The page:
The unhealed wounds of the 2008 financial crisis may have laid the way for Donald Trump, but the full mosaic of the American working class has long been looking desperately for routes to make America great again. As globalization expanded, it pounded foreign cars with sledge hammers, sponsored protective tariffs, promoted “Buy American” campaigns, tried to defeat Nafta, tried to organize unions and fought against undocumented migrant labor. But the plants closed anyway, domestic and foreign capital moved around, mass migrations happened, attacks on worker protections proceeded at a relentless pace, and the increasingly complicated world of national politics seemed more focused on Davos than Peoria.
Before the 1960s, dissenting and progressive movements regularly invoked nationalist and patriotic themes. The 19th-century Knights of Labor — one of the more inclusive labor organizations in American history — couldn’t get enough of the Fourth of July and the Declaration of Independence. Teddy Roosevelt advocated his “New Nationalism” as a counterbalance to the seemingly unchecked power of the robber barons. The socialist leader Eugene V. Debs drew on American traditions to frame his radical critiques of corporate power. The labor upheavals of the 1930s openly expressed faith in a “working-class Americanism.” Even the American Communist Party cloaked itself in “Americanism” and the words and visage of Abraham Lincoln. In Franklin Roosevelt’s efforts to reconfigure class power, he did not attempt to speak for workers or the poor but simply said that tax on the rich was “the American thing to do.”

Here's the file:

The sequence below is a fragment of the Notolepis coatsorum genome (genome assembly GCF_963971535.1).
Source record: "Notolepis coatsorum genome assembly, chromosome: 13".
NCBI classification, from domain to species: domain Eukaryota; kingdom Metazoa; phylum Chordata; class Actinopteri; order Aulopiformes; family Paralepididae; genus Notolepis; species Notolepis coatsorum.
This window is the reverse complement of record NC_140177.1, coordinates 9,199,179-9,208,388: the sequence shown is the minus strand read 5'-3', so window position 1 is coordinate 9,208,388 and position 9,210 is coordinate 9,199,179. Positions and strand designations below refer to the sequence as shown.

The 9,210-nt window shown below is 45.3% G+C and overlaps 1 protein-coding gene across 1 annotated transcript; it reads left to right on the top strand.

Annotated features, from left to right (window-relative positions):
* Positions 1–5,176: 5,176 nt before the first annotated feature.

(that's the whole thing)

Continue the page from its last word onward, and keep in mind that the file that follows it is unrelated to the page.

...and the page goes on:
In the midst of the Cold War, when Paul Robeson was questioned by House Committee on Un-American Activities about his association with the African-American radical Ben Davis, he replied, “I say that he is as patriotic an American as there can be, and you gentlemen belong with the Alien and Sedition Acts, and you are the nonpatriots, and you are the un-Americans, and you ought to be ashamed of yourselves.”
Reviving this older stream of dissenting rests on the active interests and lost authority of its citizens and its fading democratic values. This would replace “my country right or wrong” with the centuries-long struggle, as the Rev. Dr. Martin Luther King Jr. put it, “to be true to what you said on paper.” This is the position from which voting rights, civil rights, immigrant rights and economic rights can be fought: with a vision of what is acceptably American and what is not. Decent people will rise to the challenge.
The nation is the only “imagined community,” as Benedict Anderson put, where everything from mass transit to health care to wealth distribution to a green economy can find traction. A rejuvenated national vision would transcend the backward-looking — and often reactionary — search for an America in arrested decay that has too often informed politics since Ronald Reagan first promised to make America great again.